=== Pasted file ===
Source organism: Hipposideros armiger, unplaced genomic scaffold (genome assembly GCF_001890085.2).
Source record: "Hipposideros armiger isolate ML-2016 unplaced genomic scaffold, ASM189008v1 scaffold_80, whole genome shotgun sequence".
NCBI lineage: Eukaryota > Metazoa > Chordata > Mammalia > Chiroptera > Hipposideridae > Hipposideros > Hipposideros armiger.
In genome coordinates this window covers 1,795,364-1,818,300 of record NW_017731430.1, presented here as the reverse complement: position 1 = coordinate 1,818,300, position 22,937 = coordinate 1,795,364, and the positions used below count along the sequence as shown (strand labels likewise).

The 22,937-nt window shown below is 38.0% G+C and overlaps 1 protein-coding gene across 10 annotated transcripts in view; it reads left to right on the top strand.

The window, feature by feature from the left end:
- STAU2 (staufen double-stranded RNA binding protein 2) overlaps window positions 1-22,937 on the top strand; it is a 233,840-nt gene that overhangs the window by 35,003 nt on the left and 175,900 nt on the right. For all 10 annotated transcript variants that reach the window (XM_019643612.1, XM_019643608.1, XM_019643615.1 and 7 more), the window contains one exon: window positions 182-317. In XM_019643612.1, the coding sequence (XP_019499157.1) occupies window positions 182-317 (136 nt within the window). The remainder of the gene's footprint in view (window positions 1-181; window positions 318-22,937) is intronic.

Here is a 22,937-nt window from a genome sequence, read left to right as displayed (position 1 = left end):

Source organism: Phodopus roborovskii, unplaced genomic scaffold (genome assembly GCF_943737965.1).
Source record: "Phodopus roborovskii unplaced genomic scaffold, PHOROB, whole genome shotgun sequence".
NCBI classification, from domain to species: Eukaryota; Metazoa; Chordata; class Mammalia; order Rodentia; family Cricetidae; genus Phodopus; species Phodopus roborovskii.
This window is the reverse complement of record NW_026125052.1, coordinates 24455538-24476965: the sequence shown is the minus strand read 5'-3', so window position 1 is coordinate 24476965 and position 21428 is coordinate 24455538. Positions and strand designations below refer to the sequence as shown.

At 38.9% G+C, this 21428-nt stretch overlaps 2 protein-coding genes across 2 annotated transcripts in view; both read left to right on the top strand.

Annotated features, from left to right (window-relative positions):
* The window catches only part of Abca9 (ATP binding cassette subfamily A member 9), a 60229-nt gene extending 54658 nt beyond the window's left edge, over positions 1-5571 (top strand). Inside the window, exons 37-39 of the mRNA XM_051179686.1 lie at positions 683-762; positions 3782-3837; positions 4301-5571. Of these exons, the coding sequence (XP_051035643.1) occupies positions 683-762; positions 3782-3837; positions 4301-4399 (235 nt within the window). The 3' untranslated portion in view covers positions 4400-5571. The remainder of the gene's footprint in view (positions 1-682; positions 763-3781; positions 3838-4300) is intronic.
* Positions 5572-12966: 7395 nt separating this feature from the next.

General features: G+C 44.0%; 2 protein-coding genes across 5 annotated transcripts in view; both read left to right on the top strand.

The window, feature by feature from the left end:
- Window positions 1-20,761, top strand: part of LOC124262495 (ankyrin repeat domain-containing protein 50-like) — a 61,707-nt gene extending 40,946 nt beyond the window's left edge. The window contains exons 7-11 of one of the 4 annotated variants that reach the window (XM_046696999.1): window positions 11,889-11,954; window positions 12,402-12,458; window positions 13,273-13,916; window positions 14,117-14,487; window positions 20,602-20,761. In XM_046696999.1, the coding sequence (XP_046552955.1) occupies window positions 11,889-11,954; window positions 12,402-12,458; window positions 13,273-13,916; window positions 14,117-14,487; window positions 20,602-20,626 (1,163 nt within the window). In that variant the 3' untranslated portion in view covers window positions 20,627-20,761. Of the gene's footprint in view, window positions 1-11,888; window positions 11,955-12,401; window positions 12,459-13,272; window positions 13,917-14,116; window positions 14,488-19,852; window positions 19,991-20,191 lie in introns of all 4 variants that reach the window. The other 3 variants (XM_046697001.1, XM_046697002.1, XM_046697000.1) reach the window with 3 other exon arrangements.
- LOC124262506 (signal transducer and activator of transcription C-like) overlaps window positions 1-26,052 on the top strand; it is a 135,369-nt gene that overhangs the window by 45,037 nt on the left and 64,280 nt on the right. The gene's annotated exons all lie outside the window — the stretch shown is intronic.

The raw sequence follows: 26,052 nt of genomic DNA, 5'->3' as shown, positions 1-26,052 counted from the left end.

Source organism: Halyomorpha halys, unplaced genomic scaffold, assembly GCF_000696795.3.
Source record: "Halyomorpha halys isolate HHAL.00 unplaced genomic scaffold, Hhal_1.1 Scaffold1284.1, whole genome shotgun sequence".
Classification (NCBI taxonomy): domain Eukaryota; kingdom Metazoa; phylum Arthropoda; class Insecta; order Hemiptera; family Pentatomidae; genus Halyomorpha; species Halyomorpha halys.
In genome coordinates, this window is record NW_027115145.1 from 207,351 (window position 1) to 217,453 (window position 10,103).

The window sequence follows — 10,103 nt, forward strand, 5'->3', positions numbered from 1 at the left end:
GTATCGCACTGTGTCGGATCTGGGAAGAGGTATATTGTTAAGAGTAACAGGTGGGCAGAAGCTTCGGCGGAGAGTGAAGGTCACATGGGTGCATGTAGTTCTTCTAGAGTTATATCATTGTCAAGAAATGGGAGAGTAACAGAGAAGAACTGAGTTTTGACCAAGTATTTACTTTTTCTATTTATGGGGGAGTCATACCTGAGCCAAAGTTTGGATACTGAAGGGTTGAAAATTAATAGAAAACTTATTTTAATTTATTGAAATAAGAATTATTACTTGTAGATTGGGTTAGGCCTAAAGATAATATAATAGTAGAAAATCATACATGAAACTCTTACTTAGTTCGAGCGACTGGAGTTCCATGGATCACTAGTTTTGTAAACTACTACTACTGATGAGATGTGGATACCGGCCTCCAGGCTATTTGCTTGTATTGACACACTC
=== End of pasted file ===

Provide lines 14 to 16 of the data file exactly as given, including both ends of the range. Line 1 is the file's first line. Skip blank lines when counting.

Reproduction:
Annotated features, from left to right (window-relative positions):
* The window catches only part of Abca9 (ATP binding cassette subfamily A member 9), a 60229-nt gene extending 54658 nt beyond the window's left edge, over positions 1-5571 (top strand). Inside the window, exons 37-39 of the mRNA XM_051179686.1 lie at positions 683-762; positions 3782-3837; positions 4301-5571. Of these exons, the coding sequence (XP_051035643.1) occupies positions 683-762; positions 3782-3837; positions 4301-4399 (235 nt within the window). The 3' untranslated portion in view covers positions 4400-5571. The remainder of the gene's footprint in view (positions 1-682; positions 763-3781; positions 3838-4300) is intronic.
* Positions 5572-12966: 7395 nt separating this feature from the next.